(1:13) And a gas is matter that has no definite size or shape. The air around me and you is a gas. It's not shaped like anything and its size changes depending on how big the container is that it's in. 
(1:24) Now all solids, liquids, and gases are materials or objects made of matter. And all materials have properties, or traits that help identify them like their color or shape or size or temperature or weight.

 Non-Newtonian Fluids


(1:36)And now that you're properly refreshed on the states of matter, I'm going to cheat and answer our big question a little early. Or at least part of it.
Yes, some materials aren't so easily lumped into just one state of matter. (1:47) These unusual materials can actually act like multiple states of matter.   Neat, right?
(1:52) Wanna meet just such a material? Then let me introduce you to Non-Newtonian Fluids. The non-what-now?
(1:58) Non-Newtonian fluids are substances that don't behave like we'd expect them to. These fluids might look like one thing, but they behave like another. 
So, what makes a substance Non-Newtonian? (2:09) Let's find out by making a Non-Newtonian mixture of our own. Say hello to Oobleck. 

 Investigation


(2:18) Believe it or not, I didn't make this word up. It comes from a book written by Dr. Seuss. You know the guy who wrote The Cat in the Hat? In another book he wrote called Bartholomew and the Oobleck there's a king who gets bored with normal, everyday weather so  instead he makes sticky stuff fall from the sky. 
(2:33) That's where oobleck, the stuff that we're going to play with today, gets its name. But the stuff we're talking about is real. Our oobleck is a Non-Newtonian substance with a pretty simple recipe. No magical kings required.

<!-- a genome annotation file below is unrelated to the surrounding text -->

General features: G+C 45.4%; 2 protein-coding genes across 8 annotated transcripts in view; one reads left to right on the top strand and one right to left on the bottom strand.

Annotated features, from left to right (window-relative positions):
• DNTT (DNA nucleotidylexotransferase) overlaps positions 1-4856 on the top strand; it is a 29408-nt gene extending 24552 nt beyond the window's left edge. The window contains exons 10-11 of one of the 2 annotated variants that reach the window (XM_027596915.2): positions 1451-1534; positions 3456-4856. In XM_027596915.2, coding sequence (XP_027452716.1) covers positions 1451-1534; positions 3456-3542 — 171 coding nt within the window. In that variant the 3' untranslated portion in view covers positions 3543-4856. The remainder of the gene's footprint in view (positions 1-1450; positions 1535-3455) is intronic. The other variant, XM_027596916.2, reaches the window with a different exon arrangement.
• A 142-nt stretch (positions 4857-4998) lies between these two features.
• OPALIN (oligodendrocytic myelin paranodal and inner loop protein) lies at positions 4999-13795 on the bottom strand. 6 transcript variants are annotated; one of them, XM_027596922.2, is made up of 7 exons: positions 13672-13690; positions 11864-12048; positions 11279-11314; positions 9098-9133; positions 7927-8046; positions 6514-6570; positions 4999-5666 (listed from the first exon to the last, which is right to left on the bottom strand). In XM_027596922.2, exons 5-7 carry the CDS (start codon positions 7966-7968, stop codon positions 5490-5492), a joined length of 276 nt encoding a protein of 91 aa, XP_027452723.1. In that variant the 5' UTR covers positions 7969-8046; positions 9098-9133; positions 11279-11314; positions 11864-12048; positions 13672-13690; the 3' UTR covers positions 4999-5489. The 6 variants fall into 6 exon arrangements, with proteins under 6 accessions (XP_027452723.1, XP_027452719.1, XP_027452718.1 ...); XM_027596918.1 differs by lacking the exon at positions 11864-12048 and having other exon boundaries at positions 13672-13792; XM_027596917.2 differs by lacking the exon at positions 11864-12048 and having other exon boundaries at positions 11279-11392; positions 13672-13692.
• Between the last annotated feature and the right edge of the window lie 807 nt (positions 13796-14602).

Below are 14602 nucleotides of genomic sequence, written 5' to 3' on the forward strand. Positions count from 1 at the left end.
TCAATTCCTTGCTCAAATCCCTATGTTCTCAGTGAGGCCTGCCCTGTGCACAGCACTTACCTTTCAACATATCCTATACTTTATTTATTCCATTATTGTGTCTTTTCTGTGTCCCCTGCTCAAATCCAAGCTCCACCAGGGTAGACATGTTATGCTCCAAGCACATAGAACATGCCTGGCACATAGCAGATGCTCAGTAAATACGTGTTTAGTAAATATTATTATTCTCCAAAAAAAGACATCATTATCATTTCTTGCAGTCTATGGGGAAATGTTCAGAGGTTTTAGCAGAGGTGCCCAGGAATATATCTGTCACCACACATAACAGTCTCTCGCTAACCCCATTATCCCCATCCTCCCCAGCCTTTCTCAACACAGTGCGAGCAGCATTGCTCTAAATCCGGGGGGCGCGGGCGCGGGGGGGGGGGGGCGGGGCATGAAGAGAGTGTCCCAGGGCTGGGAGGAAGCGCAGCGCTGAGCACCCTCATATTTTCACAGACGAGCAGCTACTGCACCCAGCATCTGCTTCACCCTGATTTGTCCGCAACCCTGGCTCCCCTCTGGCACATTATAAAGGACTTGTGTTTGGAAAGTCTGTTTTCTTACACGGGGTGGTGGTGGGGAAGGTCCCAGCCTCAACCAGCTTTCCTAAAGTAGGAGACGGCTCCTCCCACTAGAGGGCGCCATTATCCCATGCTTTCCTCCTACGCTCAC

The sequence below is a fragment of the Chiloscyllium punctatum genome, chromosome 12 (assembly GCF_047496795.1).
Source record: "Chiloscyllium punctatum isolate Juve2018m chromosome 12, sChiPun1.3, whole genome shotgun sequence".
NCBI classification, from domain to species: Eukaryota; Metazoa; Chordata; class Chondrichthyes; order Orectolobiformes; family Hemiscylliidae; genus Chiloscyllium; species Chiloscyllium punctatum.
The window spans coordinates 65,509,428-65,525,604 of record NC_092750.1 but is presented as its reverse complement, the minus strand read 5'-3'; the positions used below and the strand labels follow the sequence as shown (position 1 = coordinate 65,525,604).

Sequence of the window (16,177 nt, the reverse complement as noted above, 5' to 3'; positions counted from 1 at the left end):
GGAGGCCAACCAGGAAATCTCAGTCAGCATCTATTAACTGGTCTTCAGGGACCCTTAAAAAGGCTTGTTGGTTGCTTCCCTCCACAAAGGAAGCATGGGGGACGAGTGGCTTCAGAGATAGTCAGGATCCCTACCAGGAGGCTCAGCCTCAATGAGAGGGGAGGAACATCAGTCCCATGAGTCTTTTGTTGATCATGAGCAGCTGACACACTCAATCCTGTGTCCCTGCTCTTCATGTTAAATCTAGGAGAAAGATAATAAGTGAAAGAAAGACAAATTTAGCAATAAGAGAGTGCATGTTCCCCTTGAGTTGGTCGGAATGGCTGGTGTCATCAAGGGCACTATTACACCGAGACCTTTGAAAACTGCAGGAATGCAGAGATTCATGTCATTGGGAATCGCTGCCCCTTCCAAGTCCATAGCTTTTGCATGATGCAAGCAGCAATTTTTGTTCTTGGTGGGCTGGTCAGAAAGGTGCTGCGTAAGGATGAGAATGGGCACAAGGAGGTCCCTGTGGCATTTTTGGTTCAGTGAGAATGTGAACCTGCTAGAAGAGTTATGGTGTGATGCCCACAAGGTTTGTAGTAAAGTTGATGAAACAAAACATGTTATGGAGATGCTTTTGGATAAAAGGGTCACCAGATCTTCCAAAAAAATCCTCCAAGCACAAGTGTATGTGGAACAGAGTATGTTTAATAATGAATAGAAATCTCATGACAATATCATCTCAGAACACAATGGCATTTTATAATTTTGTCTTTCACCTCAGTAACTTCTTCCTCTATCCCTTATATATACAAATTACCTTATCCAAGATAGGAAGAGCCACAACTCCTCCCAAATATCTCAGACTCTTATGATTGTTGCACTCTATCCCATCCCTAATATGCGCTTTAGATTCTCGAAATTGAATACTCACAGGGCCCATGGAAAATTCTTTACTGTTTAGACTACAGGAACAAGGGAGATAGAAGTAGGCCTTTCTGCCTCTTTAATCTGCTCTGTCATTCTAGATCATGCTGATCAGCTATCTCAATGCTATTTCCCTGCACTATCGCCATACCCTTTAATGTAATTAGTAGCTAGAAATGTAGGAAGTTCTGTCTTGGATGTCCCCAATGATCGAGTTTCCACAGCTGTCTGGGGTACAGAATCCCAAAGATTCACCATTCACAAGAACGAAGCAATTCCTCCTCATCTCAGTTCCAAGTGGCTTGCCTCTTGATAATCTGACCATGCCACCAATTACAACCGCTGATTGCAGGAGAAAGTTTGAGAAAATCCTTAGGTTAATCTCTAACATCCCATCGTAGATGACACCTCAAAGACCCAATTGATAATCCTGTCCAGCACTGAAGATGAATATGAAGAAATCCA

(2:45) All you need is about one and a half cups of cornstarch, about one cup of water a big bowl, and a spoon. Pour the cornstarch into your bowl and slowly add some water. Keep stirring until the mixture feels kind of like honey. In the end, it should look like this. 
(2:58) Now  grab some of this goo in your hand. When you squeeze it, it will form a solid ball in your palm. But, when you unclench your fists and release the pressure it will slide between your fingers, like a liquid. 
(3:10) All fluids have a property known as viscosity, which is basically the rate at which a fluid flows. And Newtonian fluids or "normal fluids" flow at a consistent rate. But Non-Newtownian fluids or "non-normal" fluids flow at a different rate depending on how much force or pressure is applied to them. 
(3:27) So your oobleck flows at a much slower rate when pressure is applied to it, acting like a solid. But, when the pressure is removed, it flows faster and behaves like a liquid. 
(3:36) Good for you oobleck! Being normal is overrated, right?

 Conclusion


(3:44) So if an object's viscosity, or flow rate, is not constant, or changes depending on the pressure applied to it, it's a Non-Newtonian fluid. Which means, yes, some materials can fit into more than just one state of matter. 
(3:57) These materials are called Non-Newtonian fluids. And they don't play by your regular rules of matter. They'll be a solid sometimes and then a liquid at others. You do you, Non-Newtonian fluids. I like your style.